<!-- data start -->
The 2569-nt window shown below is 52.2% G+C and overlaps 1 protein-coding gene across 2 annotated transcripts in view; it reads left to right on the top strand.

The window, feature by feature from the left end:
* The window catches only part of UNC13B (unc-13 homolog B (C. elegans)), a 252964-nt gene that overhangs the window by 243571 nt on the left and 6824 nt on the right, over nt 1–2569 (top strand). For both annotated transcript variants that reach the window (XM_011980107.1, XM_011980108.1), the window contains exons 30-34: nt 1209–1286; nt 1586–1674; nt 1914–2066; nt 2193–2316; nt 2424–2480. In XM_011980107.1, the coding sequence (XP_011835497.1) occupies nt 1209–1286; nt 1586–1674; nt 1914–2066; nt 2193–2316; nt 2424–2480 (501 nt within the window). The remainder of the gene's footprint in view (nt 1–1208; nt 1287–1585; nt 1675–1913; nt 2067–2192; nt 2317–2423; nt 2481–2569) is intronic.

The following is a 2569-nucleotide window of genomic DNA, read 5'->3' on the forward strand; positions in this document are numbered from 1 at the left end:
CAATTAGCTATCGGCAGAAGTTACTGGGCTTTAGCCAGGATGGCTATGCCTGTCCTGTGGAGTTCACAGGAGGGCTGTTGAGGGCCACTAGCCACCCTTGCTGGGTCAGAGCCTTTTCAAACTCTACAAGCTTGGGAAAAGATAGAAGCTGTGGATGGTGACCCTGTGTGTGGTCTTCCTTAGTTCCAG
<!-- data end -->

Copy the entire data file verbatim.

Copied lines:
The 2569-nt window shown below is 52.2% G+C and overlaps 1 protein-coding gene across 2 annotated transcripts in view; it reads left to right on the top strand.

The window, feature by feature from the left end:
* The window catches only part of UNC13B (unc-13 homolog B (C. elegans)), a 252964-nt gene that overhangs the window by 243571 nt on the left and 6824 nt on the right, over nt 1–2569 (top strand). For both annotated transcript variants that reach the window (XM_011980107.1, XM_011980108.1), the window contains exons 30-34: nt 1209–1286; nt 1586–1674; nt 1914–2066; nt 2193–2316; nt 2424–2480. In XM_011980107.1, the coding sequence (XP_011835497.1) occupies nt 1209–1286; nt 1586–1674; nt 1914–2066; nt 2193–2316; nt 2424–2480 (501 nt within the window). The remainder of the gene's footprint in view (nt 1–1208; nt 1287–1585; nt 1675–1913; nt 2067–2192; nt 2317–2423; nt 2481–2569) is intronic.

The following is a 2569-nucleotide window of genomic DNA, read 5'->3' on the forward strand; positions in this document are numbered from 1 at the left end:
CAATTAGCTATCGGCAGAAGTTACTGGGCTTTAGCCAGGATGGCTATGCCTGTCCTGTGGAGTTCACAGGAGGGCTGTTGAGGGCCACTAGCCACCCTTGCTGGGTCAGAGCCTTTTCAAACTCTACAAGCTTGGGAAAAGATAGAAGCTGTGGATGGTGACCCTGTGTGTGGTCTTCCTTAGTTCCAG